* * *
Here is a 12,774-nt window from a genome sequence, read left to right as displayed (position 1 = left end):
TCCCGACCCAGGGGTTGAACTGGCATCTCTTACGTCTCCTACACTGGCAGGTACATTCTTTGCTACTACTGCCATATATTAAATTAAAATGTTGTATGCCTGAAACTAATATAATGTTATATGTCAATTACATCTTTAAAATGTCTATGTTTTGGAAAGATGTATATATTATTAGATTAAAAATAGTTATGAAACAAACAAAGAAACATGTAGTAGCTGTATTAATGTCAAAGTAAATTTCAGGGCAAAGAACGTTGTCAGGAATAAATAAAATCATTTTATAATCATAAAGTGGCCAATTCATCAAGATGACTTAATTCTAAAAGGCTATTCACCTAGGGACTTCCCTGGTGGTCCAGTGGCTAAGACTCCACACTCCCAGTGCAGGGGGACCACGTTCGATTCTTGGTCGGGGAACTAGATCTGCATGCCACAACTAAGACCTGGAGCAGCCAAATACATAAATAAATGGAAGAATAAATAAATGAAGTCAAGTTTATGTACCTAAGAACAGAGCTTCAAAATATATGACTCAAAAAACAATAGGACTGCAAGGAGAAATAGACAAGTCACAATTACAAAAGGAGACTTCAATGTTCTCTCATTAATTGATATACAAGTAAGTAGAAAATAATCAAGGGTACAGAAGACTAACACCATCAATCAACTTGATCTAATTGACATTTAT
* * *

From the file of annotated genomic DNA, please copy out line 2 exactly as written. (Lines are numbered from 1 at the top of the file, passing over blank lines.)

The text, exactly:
TCCCGACCCAGGGGTTGAACTGGCATCTCTTACGTCTCCTACACTGGCAGGTACATTCTTTGCTACTACTGCCATATATTAAATTAAAATGTTGTATGCCTGAAACTAATATAATGTTATATGTCAATTACATCTTTAAAATGTCTATGTTTTGGAAAGATGTATATATTATTAGATTAAAAATAGTTATGAAACAAACAAAGAAACATGTAGTAGCTGTATTAATGTCAAAGTAAATTTCAGGGCAAAGAACGTTGTCAGGAATAAATAAAATCATTTTATAATCATAAAGTGGCCAATTCATCAAGATGACTTAATTCTAAAAGGCTATTCACCTAGGGACTTCCCTGGTGGTCCAGTGGCTAAGACTCCACACTCCCAGTGCAGGGGGACCACGTTCGATTCTTGGTCGGGGAACTAGATCTGCATGCCACAACTAAGACCTGGAGCAGCCAAATACATAAATAAATGGAAGAATAAATAAATGAAGTCAAGTTTATGTACCTAAGAACAGAGCTTCAAAATATATGACTCAAAAAACAATAGGACTGCAAGGAGAAATAGACAAGTCACAATTACAAAAGGAGACTTCAATGTTCTCTCATTAATTGATATACAAGTAAGTAGAAAATAATCAAGGGTACAGAAGACTAACACCATCAATCAACTTGATCTAATTGACATTTAT